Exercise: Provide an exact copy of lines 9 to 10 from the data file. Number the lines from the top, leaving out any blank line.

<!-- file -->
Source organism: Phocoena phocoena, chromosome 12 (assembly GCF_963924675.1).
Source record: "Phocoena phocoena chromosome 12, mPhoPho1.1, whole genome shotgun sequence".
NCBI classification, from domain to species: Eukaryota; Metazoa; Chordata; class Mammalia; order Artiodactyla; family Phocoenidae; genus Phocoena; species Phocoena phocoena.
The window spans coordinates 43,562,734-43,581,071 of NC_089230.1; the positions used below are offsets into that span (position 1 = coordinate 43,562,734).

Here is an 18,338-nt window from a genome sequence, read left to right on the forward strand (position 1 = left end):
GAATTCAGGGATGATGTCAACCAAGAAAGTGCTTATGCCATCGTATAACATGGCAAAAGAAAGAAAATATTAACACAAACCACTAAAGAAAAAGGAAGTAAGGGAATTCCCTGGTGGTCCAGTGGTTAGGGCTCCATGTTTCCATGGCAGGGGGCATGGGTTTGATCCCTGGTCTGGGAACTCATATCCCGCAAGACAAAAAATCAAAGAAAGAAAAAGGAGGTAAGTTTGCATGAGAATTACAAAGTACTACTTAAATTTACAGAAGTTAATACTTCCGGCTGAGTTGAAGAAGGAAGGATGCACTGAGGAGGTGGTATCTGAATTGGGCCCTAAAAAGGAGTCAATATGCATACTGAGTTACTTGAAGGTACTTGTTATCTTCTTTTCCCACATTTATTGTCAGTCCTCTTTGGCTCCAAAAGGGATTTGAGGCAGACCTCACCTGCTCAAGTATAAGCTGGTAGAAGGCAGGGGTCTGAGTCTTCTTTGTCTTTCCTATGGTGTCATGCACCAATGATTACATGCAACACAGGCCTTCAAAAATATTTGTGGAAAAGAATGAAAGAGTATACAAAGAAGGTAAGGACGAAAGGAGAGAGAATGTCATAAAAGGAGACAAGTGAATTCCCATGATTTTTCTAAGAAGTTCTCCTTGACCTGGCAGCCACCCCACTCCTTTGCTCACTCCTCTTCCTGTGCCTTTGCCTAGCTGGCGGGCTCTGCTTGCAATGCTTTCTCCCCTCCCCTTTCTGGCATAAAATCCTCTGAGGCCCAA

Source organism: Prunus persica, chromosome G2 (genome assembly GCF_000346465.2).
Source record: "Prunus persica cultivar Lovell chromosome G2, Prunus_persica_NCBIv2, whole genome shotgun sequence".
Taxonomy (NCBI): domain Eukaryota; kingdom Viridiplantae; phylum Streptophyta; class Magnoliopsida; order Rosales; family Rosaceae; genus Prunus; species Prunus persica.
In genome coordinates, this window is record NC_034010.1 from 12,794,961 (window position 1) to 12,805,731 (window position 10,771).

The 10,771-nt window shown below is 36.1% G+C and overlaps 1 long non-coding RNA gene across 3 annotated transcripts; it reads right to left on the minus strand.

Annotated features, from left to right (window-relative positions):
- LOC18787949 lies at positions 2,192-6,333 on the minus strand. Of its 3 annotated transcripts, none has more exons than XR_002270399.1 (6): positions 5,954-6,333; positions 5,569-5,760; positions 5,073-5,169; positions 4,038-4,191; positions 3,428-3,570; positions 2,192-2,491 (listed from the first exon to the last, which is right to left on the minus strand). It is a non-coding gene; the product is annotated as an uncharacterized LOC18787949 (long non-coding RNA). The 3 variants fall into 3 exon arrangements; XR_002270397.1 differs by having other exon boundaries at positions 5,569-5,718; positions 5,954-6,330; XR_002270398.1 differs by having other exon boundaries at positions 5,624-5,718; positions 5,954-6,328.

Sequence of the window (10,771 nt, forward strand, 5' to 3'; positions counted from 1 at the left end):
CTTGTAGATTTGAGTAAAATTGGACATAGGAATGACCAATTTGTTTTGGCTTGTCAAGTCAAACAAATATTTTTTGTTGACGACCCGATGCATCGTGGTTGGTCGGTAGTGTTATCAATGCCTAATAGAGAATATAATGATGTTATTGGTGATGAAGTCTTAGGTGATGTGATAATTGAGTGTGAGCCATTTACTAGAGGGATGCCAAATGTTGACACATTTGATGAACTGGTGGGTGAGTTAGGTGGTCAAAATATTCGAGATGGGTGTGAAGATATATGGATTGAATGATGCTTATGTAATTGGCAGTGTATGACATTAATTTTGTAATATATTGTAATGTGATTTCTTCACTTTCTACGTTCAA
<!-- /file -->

Taxonomy (NCBI): domain Eukaryota; kingdom Viridiplantae; phylum Streptophyta; class Magnoliopsida; order Rosales; family Rosaceae; genus Prunus; species Prunus persica.
In genome coordinates, this window is record NC_034010.1 from 12,794,961 (window position 1) to 12,805,731 (window position 10,771).